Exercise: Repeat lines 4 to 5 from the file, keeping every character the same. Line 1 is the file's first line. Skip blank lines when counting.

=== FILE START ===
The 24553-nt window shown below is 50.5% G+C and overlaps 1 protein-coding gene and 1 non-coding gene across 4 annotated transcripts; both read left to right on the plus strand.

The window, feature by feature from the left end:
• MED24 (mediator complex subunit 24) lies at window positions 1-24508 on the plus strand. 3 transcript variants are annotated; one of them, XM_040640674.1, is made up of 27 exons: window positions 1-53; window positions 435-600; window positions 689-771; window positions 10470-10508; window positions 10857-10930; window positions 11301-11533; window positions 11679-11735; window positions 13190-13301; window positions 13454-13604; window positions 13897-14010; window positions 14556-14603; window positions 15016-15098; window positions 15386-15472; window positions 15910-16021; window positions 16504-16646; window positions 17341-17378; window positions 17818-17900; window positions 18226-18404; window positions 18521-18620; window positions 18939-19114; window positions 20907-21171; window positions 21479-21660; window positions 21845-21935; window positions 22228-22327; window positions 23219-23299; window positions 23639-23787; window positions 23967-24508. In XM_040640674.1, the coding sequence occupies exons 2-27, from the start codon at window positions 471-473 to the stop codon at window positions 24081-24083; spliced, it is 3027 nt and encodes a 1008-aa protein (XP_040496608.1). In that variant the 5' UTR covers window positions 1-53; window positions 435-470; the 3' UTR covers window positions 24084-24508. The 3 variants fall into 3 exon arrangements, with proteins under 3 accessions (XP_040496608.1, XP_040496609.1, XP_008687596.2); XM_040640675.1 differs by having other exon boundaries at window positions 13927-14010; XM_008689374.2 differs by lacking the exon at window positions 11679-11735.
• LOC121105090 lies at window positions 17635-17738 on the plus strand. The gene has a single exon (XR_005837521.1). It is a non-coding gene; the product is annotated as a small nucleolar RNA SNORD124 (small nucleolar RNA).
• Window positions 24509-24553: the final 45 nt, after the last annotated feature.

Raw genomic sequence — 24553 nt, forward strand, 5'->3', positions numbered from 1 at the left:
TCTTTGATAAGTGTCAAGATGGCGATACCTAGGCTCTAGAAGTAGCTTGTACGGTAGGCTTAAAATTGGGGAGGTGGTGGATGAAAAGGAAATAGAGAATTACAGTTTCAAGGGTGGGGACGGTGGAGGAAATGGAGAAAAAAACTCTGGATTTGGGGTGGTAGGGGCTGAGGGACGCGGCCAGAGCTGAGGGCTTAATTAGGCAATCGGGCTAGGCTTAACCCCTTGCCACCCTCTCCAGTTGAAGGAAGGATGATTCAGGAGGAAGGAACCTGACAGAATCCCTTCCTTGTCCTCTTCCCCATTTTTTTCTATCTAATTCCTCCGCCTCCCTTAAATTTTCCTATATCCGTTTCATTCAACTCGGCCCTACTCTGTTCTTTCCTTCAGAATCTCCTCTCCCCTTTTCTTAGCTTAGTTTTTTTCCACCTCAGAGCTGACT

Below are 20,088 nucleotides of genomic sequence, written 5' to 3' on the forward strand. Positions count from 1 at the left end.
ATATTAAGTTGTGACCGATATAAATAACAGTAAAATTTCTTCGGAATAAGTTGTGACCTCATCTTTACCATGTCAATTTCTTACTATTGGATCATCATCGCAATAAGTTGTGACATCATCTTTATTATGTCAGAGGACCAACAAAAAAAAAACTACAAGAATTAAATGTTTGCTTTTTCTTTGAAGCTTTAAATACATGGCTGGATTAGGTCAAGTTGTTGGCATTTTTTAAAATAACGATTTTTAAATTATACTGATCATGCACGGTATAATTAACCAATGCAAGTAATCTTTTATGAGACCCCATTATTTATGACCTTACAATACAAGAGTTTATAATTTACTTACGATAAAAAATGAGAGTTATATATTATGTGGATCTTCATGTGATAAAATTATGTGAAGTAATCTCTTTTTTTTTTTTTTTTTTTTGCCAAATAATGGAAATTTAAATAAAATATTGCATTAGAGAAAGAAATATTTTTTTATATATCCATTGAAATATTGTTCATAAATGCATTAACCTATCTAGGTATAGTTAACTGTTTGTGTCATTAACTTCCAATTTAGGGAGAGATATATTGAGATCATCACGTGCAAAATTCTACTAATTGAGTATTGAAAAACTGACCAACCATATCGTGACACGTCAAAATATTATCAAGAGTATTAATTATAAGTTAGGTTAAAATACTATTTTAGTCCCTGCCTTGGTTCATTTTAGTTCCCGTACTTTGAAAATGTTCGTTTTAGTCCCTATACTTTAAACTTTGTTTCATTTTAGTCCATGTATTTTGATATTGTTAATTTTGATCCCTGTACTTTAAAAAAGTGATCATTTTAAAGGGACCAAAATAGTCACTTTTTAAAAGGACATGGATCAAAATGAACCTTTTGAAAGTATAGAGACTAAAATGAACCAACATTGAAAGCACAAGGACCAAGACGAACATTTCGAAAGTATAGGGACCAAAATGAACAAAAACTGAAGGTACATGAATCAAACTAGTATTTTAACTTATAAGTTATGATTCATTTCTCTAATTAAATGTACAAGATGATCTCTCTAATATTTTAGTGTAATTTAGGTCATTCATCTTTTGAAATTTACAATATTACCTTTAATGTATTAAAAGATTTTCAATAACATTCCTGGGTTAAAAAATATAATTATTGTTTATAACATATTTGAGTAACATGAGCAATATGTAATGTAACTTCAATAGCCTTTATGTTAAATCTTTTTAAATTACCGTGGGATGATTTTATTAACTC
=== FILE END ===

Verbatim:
• LOC121105090 lies at window positions 17635-17738 on the plus strand. The gene has a single exon (XR_005837521.1). It is a non-coding gene; the product is annotated as a small nucleolar RNA SNORD124 (small nucleolar RNA).
• Window positions 24509-24553: the final 45 nt, after the last annotated feature.